The Wheel and Axle

Science Fiction, Double Feature

by on Nov.03, 2016, under Film & TV, Geeky, Literature

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I’ve always been more of a Star Wars fan than a Trekkie. This doesn’t mean I dislike Star Trek; I love the latter, too.

It just so happens that Star Wars was more of a fixture in my formative years: not only was I born on the same year that A New Hope was released, but Return of the Jedi was the first ever movie that I saw in a theater (to my recollection).

My oldest brother also had a collection of Star Wars action figures housed in a Darth Vader case, which I loved and was envious of – particularly since he rarely let me touch them. Moreover, I was extremely fascinated with the fantastic worlds that the “galaxy far, far away” presented: heroic Luke, sexy Leia, and dashing Han fighting their way out of Jabba the Hutt’s control as Boba Fett got consumed by the Sarlacc will always be etched in my mind as one of the most epic things, ever.

On the other hand, during my youth, I never really followed much of the Star Trek franchise except the occasional episode; I did, however, have a good working knowledge of what it was about. Part of the reason of my disconnect with the franchise was that I grew up in a time when there was no internet (oh, yes, there was such a time, kids), and foreign TV shows reached us at a later date. Often, Star Trek 60s re-runs were also shown during late hours when I – as a child – couldn’t watch them.

My distance from the franchise changed when I was already an adult, with the 2009 sort-of-reboot film; can you really say it’s a full reboot if the ending pretty much also acknowledges the original timeline? Admittedly, Chris Pine had something to do with the surge in interest, but it was also a great jumping on point for someone like me who had always wanted to get into this world but had a hard time in the past because of the already vast and intimidating history of the universe.

Throughout the decades, Star Wars and Star Trek have been pitted against each other as rivals in the space adventures… space, but frankly, I think this ongoing pseudo-rivalry is actually quite moot because they are (surprise!) under different genres.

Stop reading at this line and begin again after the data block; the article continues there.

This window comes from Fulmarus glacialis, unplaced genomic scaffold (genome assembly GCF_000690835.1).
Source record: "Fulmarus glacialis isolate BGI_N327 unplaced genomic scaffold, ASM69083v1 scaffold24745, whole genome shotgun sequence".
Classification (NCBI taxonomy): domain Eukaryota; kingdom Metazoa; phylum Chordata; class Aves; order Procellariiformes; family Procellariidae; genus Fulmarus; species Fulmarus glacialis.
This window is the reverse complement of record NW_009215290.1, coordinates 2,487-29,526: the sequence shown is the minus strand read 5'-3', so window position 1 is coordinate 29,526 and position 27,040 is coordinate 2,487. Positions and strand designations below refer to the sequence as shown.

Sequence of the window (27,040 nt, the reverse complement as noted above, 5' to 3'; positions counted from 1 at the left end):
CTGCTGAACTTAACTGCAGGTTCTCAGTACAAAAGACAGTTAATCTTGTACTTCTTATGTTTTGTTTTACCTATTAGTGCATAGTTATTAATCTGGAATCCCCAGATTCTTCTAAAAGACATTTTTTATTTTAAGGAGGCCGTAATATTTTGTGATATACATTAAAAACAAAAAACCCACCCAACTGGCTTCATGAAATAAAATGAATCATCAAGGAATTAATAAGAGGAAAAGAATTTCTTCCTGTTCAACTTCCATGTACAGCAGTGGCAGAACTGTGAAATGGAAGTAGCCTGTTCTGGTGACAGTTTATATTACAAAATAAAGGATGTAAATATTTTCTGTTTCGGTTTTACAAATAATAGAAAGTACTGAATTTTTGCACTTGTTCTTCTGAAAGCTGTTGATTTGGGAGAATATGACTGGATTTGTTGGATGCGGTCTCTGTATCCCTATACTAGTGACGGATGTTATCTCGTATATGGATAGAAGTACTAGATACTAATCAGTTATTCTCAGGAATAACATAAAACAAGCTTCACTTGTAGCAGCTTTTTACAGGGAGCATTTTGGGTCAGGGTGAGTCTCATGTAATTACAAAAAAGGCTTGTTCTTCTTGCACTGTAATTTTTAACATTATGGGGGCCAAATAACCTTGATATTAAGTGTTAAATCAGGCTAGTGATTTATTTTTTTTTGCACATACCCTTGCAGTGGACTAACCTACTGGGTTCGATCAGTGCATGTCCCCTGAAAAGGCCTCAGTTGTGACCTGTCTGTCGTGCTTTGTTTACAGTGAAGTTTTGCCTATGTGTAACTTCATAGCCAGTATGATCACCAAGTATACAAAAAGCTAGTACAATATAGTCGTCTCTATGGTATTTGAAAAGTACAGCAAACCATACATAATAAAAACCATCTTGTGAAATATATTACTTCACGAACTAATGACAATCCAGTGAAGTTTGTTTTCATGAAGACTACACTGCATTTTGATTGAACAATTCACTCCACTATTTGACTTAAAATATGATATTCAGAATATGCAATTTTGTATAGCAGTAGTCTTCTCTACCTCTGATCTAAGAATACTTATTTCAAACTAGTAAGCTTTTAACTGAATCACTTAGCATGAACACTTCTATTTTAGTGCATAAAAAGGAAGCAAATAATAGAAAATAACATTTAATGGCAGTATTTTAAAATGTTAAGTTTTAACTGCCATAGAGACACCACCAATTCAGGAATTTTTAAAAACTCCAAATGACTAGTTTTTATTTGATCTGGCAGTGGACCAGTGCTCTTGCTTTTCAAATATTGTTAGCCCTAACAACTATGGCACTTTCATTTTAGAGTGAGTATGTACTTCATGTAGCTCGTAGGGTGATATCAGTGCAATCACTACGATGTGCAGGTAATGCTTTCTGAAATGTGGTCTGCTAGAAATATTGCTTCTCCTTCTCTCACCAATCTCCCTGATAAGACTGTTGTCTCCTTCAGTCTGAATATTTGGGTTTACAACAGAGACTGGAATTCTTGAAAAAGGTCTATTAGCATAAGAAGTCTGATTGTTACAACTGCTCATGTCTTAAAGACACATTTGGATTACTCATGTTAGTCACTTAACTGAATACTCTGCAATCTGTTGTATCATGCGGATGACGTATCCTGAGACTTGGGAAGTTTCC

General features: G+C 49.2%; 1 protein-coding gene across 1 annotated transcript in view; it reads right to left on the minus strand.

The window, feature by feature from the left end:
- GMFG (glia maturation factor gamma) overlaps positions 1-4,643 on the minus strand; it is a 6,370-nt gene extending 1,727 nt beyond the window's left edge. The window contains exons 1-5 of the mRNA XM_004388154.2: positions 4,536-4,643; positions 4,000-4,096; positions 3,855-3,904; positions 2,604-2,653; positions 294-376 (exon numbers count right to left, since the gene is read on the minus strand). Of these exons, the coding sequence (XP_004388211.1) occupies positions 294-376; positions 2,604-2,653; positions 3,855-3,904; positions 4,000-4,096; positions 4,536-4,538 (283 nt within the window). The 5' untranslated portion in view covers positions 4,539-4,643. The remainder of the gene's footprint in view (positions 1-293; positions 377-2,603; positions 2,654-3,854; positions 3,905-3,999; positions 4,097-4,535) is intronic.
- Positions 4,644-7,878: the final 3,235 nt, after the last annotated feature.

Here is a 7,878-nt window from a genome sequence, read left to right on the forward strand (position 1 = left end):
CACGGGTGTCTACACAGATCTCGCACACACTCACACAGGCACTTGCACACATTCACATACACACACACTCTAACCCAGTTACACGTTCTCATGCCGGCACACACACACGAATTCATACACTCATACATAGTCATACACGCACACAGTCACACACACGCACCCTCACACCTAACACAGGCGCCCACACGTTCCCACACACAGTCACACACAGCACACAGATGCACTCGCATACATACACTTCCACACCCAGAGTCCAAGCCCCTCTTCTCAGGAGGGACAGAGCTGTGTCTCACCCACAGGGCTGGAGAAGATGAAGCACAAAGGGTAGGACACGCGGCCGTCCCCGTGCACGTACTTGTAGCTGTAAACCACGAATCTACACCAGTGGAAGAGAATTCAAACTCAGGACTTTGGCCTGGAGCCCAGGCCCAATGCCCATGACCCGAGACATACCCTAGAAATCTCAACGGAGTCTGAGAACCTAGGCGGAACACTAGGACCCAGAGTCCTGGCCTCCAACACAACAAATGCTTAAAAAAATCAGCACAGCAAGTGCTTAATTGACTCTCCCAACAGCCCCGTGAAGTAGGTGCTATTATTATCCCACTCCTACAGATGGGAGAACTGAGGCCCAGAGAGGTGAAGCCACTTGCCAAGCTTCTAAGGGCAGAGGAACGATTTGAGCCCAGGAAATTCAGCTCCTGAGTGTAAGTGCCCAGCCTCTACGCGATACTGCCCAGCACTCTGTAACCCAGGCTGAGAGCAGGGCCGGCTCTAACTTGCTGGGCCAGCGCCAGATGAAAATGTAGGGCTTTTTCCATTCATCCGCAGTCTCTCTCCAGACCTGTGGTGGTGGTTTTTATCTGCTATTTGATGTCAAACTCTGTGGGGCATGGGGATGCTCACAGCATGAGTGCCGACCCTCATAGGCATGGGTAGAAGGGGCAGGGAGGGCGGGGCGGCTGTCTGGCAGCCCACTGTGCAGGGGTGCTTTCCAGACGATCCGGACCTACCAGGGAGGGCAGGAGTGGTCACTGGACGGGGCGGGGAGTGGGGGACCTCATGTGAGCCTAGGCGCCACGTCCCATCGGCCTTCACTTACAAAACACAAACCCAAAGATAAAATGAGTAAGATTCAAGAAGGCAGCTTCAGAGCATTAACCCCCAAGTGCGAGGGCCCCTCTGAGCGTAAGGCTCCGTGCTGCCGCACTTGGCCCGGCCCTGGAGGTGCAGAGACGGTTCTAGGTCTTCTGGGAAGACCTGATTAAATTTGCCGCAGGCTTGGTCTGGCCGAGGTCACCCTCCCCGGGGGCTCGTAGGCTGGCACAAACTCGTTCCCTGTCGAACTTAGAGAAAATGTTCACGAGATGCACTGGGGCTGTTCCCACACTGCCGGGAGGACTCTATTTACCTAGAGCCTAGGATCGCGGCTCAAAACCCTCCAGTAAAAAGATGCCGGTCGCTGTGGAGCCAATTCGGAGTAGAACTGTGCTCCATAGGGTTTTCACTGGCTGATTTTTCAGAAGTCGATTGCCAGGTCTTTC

Star Wars, despite the setting and all those spaceships and aliens, is actually a fantasy tale more akin to Lord of the Rings. Fantasy typically deals with the impossible and usually involves the supernatural and/or magic, which The Force is. When one also thinks of the “sword and sorcery” fantasy sub-genre, one cannot deny the obvious parallelism with “light saber and Jedi/Sith” elements of Star Wars.

Fantasy tales also have a lot of typical tropes and themes, and many of these clearly reflect in Star Wars. These include the Hero’s Journey, the presence a Dark Lord, and even the setting of an ancient world; did you never wonder why it starts with, “A long, long time ago in a galaxy far away,” as opposed to being set in the future as most scifi stories are? It is also undoubtedly a bildungsroman story for Luke Skywalker, who comes of age across the original trilogy and who also very much fits the trope of the seemingly-everyman protagonist who turns out to secretly have “royal blood” (in this case, referring to both his Jedi heritage as well as being the son of the prophetic Chosen One himself).

On the other hand, Star Trek is clearly science fiction, which deals with the possible (even if improbable) that still has a good basis in, well, science. As TV Tropes put it, Science Fiction usually deals with technology that doesn’t exist during the time the story was written, but that could very well exist. There is a strong and necessary dependence on established scientific facts when it comes to writing science fiction. While such speculation could very well be stretched fairly thinly at times, the general idea is for scientific realities to take the front seat in building the foundation of the universe the material is set in.

Science fiction tales also tend to focus on possible consequences (usually social) of “improbable events or technologies.” Moreover, much of Star Trek has been seen as socio-politically allegorical across all its shows, but most especially the original 60s series. Xenophobia, war, and class inequalities are just some of the many topics that have been dealt with throughout the last fifty years. This has helped make the franchise culturally relevant across such a long span of time, for it utilizes its scientific base as a social commentary that makes us think.

Rod Serling, he of Twlight Zone fame, put it best when he said that science fiction makes the improbable possible and fantasy makes the impossible probable. This parallels Isaac Asimov’s statement that reality-grounded science fiction is possible while fantasy, not ground in reality, is not possible.

As this article says, it should also be noted that while fantasy may not be based on science, it doesn’t mean it doesn’t have rules. Good fantasy stories consistently follow its own set of rules, with the difference from scifi being that the fantasy author makes up the rules.

Over-all, science fiction and fantasy share the over-all umbrella of Speculative Fiction, and there is much room for both of these wonderful genres to co-exist. Each brings to the table its own delicious flavors.

This is why I don’t really subscribe any longer to the belief that Star Wars and Star Trek are rivals. Not only can you actually love them both, but they are – despite the similar outward trappings – actually quite different.

And needless to say, both are absolutely awesome.

 

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